...a bright white rump roughly the size of a piece of lump sugar,
...and finally has slightly different, higher calls.

This is very likely all true as it comes from people who unlike me have a lot of field experience with Arctic and other Redpolls. However, I have found many of these characters to be either subtle, too relative to be assessed with certainty or overlapping with Mealy Redpolls to such an extend as to render them quite useless when trying to identify vagrants that have to be documented and submitted to a critical committee for acceptance.

Bill size for example appears to be a really good feature until you stumble across this rather obvious Arctic Redpoll. The paler mantle sounds good as well until you take a look at this Mealy Redpoll and compare it to this Arctic Redpoll. Oh and while we are checking the latter, just glance quickly at its head colouration and judge for yourself how uniform and pale brown its head is.
And the tale goes on and on and on and on....

Eventually, after much reading, looking and dropping what had appeared to be a bunch of good ideas, I came up with the following key criteria that a bird I was going to call Arctic Redpoll had to show:
A) Completely white undertail coverts (some Arctics have thin stripes there which overlap with Mealy whereas Mealy apparently never shows completely white undertail coverts)
B) A completely white rump
C) Very fine thin stripes at the flanks (some Arctics resemble Mealy in this respect but apparently no Mealy shows the very few, very thin and delicate streaks of an Arctic).

I knew I would probably miss out on a few Arctics using these criteria but then again, knowing they are a very rare sight in Germany and considering it unlikely to get an accepted record with a less stringent approach, I thought that was OK.

Using these criteria in the field however proved to be very difficult. They were good to discern on the birds and all the Redpolls I met were rather tame and easily approached, so that was not the problem. You see, the problem was that one field mark could only be seen from below (undertail coverts) while the other one could only be seen from above: the rump.
Now, Redpolls usually were seen feeding somewhere near the ground in high grass or low in bushes until one of the flock got nervous or maybe bored and decided to cause a bit of a stir, so the whole flock flushed and flew around for a few seconds just to settle down at roughly the same spot again. If this happens every minute you have a very hard time checking all these field marks: 30 seconds to find a potential Arctic, 15 seconds to triple check for the one field mark you are able to look at depending on the bird's relative position to you, 15 seconds to wait and hope the bird would turn around so you could check the other key field mark ... Whoops, sorry, 60 seconds are over and the cards get shuffled again.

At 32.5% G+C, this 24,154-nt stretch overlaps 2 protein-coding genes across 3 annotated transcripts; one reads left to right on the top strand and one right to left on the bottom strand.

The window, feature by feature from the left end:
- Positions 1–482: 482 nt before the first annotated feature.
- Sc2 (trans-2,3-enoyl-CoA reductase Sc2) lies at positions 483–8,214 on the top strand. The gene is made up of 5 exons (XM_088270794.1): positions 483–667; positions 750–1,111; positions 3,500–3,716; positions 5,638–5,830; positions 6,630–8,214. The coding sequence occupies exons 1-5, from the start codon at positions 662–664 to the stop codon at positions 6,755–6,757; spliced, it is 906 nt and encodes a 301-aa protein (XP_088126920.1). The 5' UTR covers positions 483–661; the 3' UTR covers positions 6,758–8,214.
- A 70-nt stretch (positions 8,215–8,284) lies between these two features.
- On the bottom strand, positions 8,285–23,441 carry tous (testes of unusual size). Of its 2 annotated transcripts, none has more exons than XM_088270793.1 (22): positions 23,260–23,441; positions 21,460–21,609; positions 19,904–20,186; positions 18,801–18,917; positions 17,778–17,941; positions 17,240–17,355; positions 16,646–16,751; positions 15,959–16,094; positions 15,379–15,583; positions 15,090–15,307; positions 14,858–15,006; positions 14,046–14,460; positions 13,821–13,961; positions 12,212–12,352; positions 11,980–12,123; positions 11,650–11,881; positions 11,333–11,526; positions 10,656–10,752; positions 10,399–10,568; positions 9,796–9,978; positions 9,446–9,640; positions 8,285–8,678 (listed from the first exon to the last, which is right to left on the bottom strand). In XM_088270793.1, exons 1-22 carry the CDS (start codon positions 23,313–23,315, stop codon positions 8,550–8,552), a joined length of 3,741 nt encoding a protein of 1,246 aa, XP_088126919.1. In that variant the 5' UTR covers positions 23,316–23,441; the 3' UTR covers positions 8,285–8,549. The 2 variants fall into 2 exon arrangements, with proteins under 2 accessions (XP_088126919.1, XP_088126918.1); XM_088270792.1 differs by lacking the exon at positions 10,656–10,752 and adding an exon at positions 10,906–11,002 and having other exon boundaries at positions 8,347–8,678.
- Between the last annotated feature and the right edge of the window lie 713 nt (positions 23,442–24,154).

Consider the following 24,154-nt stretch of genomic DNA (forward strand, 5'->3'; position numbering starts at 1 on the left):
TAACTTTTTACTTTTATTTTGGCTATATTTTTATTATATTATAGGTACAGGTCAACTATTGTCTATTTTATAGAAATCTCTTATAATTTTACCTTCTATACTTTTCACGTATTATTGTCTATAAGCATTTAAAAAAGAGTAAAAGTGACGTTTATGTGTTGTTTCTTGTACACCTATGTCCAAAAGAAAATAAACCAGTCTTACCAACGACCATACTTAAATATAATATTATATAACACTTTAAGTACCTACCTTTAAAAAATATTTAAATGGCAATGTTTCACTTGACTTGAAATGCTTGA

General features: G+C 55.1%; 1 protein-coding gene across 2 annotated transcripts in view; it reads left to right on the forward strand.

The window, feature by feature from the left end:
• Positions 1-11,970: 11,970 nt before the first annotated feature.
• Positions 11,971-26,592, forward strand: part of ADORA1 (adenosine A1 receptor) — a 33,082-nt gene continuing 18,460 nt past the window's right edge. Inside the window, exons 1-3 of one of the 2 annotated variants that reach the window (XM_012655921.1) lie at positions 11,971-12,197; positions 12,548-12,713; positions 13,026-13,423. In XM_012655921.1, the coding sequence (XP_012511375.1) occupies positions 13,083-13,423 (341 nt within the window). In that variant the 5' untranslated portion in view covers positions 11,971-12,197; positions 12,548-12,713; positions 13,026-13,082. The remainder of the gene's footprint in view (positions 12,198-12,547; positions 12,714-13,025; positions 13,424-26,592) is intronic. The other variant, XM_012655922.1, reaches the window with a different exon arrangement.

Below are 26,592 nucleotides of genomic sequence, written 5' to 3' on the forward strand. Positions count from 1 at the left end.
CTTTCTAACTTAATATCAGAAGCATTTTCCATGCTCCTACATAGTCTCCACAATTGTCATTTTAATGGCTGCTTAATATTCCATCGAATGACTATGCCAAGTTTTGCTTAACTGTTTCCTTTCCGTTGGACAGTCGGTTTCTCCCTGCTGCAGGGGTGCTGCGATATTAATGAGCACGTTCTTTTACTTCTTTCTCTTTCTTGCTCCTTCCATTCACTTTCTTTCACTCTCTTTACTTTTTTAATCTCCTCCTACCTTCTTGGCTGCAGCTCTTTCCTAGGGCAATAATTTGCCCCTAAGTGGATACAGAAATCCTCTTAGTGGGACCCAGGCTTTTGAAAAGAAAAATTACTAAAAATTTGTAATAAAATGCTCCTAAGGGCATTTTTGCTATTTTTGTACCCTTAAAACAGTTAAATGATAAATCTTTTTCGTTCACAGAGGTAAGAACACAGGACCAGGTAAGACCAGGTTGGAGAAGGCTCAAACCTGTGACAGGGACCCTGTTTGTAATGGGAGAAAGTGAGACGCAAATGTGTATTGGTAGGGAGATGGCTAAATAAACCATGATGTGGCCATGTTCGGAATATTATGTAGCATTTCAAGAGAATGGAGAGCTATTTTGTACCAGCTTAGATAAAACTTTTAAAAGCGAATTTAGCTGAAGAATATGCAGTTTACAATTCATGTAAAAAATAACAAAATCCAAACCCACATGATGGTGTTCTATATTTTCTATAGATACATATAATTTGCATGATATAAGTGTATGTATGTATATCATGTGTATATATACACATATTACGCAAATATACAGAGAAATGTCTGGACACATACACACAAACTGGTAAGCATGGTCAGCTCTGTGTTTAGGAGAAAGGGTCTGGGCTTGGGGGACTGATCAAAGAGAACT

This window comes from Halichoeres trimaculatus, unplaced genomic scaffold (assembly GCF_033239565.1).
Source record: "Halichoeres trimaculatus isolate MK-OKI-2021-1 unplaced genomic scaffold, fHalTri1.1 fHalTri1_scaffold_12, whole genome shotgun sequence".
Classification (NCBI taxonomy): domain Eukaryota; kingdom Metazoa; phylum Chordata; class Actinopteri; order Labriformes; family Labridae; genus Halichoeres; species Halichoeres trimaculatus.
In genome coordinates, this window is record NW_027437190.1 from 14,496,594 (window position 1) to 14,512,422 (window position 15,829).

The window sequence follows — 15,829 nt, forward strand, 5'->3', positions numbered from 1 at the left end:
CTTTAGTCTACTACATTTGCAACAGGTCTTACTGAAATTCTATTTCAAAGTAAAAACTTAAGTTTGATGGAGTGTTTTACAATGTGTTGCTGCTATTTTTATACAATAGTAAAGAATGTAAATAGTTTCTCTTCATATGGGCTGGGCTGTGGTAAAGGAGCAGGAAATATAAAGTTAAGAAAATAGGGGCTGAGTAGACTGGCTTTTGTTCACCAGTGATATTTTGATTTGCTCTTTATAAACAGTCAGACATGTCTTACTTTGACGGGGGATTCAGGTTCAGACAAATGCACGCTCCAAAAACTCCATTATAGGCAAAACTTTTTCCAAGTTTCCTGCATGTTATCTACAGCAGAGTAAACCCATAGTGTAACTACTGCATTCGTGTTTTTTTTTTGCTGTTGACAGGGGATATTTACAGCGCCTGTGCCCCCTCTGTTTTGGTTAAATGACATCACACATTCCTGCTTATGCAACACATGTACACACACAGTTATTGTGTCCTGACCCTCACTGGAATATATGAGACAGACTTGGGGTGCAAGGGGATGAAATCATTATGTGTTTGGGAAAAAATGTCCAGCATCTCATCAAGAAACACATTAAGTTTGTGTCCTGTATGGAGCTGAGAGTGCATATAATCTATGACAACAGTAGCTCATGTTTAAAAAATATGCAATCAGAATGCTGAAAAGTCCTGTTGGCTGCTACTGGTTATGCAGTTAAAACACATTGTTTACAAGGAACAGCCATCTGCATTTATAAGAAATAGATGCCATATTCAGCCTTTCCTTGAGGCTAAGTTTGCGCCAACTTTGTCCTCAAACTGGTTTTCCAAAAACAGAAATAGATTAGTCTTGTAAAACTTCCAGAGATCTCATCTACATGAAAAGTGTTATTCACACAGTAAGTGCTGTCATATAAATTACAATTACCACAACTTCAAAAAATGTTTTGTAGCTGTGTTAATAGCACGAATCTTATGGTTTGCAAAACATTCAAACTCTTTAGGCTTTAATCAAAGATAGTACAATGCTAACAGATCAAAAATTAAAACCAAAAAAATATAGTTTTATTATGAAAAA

30 seconds to find a potential Arctic, 15 seconds to triple check for the one field mark you are able to look at etc.

This can get frustrating.

But I am in no position to complain. Using these rather strict criteria I was able to track down at least 6 different Arctic Redpolls during the winter of 2005/2006, far, far more than I had hoped for.
But why did I get so excited in March, after I had already found 4 different Arctic Redpolls in North-Eastern Germany?
Because it is so nice to find such a rare bird on your home patch, the surroundings of Geifswald, and that's what I did. Finally, after many searches around the city throughout the winter, I was able to locate a flock of around 200 Redpolls just a bit to the North of Greifswald and after roughly 2 hours of observation I managed to identify 2 Arctics amongst the Mealys. This was brilliant, the great price after so much hard work over the winter.
In addition to being a rare bird found on my home patch, this was also I flock I could get fellow birders onto and in the next couple of days quite a few went out to search for the Arctics, and a few of them found them as well.

Here are a few pictures I managed of those two Arctics. The first bird is an adult male. They are of a poor quality but by looking closely and showing some good will, you can see the fine, pale grey streaks on the flanks that are so indistinct they are barely visible, the nice shade of rosy on the breast, a relatively uniform warm buffy head colouration and if Blogger wouldn't mess up pictures so badly you could clearly see the completely white undertail coverts on the second, heavily cropped image.

The following pictures probably show the immature or female Arctic within the same flock, although the pictures were taken on another day. I am actually not entirely sure it shows the right bird. I was checking the flock perched on a fence and found the female-type Arctic which I clearly identified using my three key criteria. The moment I had brought the digital camera to the scope the flock flushed however and landed in a nearby bush. Knowing I had only around 60 seconds until the flock would flush again, I just roughly checked the Redpolls and as soon as I had found a potential Arctic fired away with the camera. Then, after only 2 pictures (talk about "firing away"), the flock flushed again and I never managed another picture.
Now, the following image shows a bird with a white rump and - on the second picture - finely striped flanks. I never got a decent look at its undertail coverts though, so I won't identify it. But it seems likely this really is the Arctic I was able to identify on the fence.
What you can also see on the bird to the right is that Redpolls often fluff up some white feathers on their back, a little bit like an Olive-sided Flycatcher, giving the impression of a white rump. The second picture however clearly reveals that the rump on the bird is pale brown, clearly identifying it as a Mealy Redpoll.

Those were the most memorable birding moments of March 2006. There were more, like the flocks of 30.000 Greater Scaup and the omissus-type Herring Gulls, but that's another story.